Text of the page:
Britain’s top share index edged higher on Thursday, boosted by rises in pharmaceutical and mining stocks, while retailers were also in favour after a well-received update from Marks and Spencer (MKS.L).
The FTSE 100 was up 32.00 points, or 0.5 percent, at 6,193.63 by 0930 BST, rising for a second straight session though the index is roughly flat so far in April.
Marks & Spencer (MKS.L) rose 1.4 percent in strong volumes of 70 percent of its 90-day average, after it posted a decline in sales that was less severe than expected.
Traders took heart from new Chief Executive Steve Rowe’s pledge to turn around its ailing clothing division, as well as continued strength in its better-performing food division.
“He is an executive that we are minded to back, one with the commitment, energy and insight to demonstrably take M&S on a better course, something for which long-standing shareholders’ pine,” said Clive Black, head of research at Shore Capital, in a note, retaining a “buy” rating on the stock.
Supermarket Sainsbury (SBRY.L) also rose, up 1.6 percent after being upgraded to “outperform” from “underperform” by Credit Suisse, saying the food retail sector is a recovery story and that the grocer’s bid for Argos-owner Home Retail (HOME.L) is “financially and strategically inspired.”
Miners were among top gainers, benefiting from favourable broker coverage as well as a steadying copper price.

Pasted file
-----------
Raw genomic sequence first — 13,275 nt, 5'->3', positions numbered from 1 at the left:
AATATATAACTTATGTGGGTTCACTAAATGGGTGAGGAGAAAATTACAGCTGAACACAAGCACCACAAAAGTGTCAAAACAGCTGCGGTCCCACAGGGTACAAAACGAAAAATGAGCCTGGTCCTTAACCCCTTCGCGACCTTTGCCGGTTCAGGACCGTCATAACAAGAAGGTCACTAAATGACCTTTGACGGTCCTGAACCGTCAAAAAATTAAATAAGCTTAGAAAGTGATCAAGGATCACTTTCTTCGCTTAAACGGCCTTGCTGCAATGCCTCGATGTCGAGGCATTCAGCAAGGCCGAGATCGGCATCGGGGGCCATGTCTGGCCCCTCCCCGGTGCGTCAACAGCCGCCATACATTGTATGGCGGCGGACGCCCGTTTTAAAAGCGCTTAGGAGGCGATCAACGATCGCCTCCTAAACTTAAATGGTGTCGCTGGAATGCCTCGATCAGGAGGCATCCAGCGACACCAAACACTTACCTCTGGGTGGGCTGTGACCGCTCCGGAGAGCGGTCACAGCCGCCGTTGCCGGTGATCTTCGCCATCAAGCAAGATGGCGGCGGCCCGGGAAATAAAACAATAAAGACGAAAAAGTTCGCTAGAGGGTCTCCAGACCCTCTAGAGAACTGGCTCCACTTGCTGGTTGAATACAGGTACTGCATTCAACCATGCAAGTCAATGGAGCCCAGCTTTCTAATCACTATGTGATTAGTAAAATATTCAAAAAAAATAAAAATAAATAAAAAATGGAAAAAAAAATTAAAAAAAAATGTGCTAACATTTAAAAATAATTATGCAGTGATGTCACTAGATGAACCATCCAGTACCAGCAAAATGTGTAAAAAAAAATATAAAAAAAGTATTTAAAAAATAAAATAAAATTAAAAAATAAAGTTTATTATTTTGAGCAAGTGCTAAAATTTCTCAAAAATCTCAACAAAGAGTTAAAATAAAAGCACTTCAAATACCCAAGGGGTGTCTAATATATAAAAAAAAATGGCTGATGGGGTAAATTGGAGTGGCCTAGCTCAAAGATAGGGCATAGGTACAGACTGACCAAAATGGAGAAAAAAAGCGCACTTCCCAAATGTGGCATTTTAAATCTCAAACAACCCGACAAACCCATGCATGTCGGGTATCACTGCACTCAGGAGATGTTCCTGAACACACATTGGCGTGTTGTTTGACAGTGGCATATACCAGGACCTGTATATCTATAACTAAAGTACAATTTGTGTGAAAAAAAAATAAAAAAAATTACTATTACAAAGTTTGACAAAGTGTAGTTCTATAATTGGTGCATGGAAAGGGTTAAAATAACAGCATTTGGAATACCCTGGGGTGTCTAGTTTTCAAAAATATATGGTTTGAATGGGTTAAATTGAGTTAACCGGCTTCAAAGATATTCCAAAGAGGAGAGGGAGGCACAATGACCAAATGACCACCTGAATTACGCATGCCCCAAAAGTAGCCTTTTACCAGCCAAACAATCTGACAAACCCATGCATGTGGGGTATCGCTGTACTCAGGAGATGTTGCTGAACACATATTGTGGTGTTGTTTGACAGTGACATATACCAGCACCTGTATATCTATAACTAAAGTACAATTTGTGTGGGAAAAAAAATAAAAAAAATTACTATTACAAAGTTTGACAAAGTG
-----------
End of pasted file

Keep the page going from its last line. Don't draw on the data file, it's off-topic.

BHP Billiton (BLT.L) and Anglo American (AAL.L) each rose 3 percent after JP Morgan lifted its target price on both stocks. Anglo American also benefited from a target price hike by Credit Suisse.
AstraZeneca (AZN.L) rallied 2.2 percent, taking gains over the last two sessions to 6.7 percent and lifting shares to their highest level since February.
Pharmaceuticals saw demand on Wednesday after Pfizer (PFE.N) pulled out of a deal to buy Allergan (AGN.N), stoking rumours of fresh deal-making in the sector.
Fuelling demand for AstraZeneca on Thursday was an upgrade by Societe Generale, who lifted their target price and maintained a “buy” rating late on Wednesday.
Top faller was Pearson (PSON.L), down 5.1 percent as it traded without entitlement to its latest dividend payout.
Worldpay (WPG.L) also fell, down 2.7 percent to 275p after a top shareholder in the payment processor sold part of its stake for 269p.
The stock had traded well over double its 90-day average by 0830 GMT.